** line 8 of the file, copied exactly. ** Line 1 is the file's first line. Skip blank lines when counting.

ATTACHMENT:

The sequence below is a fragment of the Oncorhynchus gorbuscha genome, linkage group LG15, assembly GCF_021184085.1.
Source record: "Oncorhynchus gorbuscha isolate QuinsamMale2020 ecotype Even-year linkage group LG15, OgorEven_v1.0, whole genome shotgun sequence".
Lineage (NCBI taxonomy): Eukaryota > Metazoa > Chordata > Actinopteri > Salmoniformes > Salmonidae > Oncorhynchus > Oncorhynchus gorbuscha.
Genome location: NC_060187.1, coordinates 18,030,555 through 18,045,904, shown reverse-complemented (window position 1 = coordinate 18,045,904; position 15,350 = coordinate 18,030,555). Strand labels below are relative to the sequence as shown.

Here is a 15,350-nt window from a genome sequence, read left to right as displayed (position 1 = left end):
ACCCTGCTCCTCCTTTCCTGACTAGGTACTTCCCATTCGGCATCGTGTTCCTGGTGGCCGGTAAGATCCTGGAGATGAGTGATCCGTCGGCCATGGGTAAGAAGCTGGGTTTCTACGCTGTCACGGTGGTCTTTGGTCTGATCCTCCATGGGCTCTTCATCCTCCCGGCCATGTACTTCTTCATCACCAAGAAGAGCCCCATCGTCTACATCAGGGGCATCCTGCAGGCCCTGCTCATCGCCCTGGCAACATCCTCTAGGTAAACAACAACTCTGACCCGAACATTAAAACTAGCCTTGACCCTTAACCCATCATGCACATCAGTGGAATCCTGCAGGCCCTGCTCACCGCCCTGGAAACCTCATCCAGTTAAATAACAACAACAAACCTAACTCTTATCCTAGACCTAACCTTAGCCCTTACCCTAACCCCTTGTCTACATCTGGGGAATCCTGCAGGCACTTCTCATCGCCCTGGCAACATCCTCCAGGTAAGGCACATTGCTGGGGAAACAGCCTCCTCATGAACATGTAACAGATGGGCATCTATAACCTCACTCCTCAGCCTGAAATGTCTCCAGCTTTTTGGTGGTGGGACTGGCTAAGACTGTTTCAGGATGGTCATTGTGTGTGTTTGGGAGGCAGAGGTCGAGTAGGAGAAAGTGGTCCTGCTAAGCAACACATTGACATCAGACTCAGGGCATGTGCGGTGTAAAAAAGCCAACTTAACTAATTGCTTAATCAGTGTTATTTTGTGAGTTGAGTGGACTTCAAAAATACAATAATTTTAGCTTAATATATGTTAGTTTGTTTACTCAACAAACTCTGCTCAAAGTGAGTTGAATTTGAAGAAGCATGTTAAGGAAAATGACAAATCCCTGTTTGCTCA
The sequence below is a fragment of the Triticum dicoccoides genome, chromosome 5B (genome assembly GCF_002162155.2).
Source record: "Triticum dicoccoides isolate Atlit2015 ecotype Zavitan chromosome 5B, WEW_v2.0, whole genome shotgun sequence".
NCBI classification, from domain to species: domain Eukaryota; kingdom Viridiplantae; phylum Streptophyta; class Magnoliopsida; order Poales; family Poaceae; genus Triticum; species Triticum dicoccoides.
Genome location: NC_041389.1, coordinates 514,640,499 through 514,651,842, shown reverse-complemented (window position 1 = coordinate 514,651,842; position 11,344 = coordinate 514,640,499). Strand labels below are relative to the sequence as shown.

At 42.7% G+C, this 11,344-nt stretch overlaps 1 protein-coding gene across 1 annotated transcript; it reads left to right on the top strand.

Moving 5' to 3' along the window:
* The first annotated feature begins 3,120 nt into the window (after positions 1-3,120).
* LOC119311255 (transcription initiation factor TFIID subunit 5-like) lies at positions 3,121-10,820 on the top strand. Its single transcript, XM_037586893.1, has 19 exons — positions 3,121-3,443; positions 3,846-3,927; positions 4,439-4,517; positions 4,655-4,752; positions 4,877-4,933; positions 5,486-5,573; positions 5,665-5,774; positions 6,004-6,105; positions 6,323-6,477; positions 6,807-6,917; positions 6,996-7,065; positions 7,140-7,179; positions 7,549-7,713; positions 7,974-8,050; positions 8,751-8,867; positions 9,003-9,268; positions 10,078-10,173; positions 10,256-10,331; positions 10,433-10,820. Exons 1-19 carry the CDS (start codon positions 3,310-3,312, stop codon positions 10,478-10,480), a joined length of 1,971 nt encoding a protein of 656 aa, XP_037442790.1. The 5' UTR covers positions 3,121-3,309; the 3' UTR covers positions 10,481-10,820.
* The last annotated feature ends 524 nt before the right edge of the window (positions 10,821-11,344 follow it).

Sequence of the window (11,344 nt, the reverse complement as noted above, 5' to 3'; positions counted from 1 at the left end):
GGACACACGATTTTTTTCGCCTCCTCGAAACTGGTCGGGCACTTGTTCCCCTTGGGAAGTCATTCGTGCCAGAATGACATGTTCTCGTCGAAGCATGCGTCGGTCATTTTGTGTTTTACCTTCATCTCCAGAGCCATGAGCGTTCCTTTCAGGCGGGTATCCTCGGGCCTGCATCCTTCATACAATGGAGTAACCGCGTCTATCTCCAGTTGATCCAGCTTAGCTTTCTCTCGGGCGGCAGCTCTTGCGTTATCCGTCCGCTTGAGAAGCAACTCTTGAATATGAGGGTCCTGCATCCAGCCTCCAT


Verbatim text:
Source record: "Triticum dicoccoides isolate Atlit2015 ecotype Zavitan chromosome 5B, WEW_v2.0, whole genome shotgun sequence".